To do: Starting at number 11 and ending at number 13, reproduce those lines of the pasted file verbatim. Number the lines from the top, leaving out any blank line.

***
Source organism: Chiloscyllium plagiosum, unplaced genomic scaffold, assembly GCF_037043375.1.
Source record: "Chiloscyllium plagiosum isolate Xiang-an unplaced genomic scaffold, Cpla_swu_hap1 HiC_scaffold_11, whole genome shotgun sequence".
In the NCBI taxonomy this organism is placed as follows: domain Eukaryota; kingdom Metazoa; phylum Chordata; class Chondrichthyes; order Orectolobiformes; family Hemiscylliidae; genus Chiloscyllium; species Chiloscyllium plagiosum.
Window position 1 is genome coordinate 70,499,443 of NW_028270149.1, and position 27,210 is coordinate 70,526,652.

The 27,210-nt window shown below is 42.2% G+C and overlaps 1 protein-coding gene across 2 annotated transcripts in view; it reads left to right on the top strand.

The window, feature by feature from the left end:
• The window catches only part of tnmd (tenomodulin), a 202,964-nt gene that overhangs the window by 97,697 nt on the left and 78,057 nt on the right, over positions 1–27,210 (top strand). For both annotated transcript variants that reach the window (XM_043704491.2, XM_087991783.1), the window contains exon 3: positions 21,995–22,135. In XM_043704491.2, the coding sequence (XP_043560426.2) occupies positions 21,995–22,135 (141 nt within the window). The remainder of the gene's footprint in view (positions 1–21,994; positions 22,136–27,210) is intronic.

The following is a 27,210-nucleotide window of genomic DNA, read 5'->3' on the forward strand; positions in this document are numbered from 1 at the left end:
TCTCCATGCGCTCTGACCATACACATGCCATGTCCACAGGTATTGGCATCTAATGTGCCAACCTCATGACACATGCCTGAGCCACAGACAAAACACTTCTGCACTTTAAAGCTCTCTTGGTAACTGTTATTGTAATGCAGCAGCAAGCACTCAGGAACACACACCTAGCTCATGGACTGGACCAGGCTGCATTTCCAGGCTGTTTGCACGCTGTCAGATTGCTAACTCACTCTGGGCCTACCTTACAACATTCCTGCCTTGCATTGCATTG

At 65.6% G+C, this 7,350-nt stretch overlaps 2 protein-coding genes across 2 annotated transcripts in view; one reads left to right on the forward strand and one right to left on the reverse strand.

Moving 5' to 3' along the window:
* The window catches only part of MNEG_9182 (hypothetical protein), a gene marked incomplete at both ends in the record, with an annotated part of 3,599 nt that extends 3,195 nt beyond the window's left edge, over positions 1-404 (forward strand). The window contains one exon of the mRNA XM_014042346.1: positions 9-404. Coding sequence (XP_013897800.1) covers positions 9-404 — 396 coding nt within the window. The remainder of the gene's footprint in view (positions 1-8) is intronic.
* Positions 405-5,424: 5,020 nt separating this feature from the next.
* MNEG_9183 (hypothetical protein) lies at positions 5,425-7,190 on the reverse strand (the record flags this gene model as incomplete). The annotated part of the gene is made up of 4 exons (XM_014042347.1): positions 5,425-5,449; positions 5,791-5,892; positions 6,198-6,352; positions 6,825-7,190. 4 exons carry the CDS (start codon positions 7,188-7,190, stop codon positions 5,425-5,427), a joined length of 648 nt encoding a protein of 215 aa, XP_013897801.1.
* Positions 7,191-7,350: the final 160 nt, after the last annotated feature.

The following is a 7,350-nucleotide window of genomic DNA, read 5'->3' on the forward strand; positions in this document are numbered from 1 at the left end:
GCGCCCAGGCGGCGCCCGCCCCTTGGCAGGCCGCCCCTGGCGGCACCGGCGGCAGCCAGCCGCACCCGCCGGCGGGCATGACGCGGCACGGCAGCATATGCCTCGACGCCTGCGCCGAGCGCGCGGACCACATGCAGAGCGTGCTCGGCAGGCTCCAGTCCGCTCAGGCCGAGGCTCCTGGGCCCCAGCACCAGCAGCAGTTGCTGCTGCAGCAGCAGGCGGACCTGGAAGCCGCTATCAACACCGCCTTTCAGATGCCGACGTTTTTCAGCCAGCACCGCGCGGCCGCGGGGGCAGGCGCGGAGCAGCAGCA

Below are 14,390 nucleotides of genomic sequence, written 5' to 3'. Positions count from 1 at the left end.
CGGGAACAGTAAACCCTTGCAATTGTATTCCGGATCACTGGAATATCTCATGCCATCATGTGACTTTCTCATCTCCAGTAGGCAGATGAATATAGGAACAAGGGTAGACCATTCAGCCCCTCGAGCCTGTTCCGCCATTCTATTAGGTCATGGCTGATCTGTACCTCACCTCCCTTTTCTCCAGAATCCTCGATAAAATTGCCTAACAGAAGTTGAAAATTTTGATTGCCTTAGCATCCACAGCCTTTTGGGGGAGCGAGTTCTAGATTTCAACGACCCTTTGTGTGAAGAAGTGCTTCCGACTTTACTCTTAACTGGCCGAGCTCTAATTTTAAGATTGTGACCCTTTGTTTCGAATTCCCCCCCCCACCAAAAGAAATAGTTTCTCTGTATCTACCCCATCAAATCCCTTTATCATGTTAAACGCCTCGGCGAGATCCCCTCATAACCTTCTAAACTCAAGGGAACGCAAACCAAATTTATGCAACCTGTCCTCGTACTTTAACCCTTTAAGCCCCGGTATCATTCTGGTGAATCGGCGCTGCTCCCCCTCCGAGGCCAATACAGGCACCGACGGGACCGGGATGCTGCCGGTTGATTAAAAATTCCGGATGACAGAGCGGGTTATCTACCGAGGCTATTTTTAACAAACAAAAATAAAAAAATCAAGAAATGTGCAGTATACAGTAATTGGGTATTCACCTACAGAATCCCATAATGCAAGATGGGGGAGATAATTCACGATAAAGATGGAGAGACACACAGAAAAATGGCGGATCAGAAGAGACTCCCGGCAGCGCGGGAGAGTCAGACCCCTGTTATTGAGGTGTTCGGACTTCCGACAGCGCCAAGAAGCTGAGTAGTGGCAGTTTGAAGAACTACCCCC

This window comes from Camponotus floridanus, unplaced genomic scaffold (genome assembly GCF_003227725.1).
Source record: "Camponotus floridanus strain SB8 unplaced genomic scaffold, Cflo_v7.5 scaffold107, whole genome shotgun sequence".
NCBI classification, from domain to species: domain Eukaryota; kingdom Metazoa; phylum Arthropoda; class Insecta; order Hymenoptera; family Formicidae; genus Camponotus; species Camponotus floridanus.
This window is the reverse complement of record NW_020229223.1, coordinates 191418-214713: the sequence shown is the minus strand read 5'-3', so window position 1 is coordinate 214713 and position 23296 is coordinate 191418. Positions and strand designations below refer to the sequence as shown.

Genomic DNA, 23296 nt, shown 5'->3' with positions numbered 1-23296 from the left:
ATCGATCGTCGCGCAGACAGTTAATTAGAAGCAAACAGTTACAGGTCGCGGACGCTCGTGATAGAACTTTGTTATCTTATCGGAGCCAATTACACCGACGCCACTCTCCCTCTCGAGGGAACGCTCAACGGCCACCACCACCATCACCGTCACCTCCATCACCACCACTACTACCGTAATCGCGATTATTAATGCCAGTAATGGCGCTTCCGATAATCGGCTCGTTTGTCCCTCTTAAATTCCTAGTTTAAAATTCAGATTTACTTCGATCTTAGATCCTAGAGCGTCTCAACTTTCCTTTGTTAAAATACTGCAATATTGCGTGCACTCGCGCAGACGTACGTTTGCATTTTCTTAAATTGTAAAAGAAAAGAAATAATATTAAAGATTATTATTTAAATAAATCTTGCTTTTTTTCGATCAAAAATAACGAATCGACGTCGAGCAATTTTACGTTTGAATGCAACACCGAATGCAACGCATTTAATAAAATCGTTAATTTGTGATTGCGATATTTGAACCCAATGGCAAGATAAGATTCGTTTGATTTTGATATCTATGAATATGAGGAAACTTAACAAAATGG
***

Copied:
Moving 5' to 3' along the window:
* The window catches only part of MNEG_9182 (hypothetical protein), a gene marked incomplete at both ends in the record, with an annotated part of 3,599 nt that extends 3,195 nt beyond the window's left edge, over positions 1-404 (forward strand). The window contains one exon of the mRNA XM_014042346.1: positions 9-404. Coding sequence (XP_013897800.1) covers positions 9-404 — 396 coding nt within the window. The remainder of the gene's footprint in view (positions 1-8) is intronic.
* Positions 405-5,424: 5,020 nt separating this feature from the next.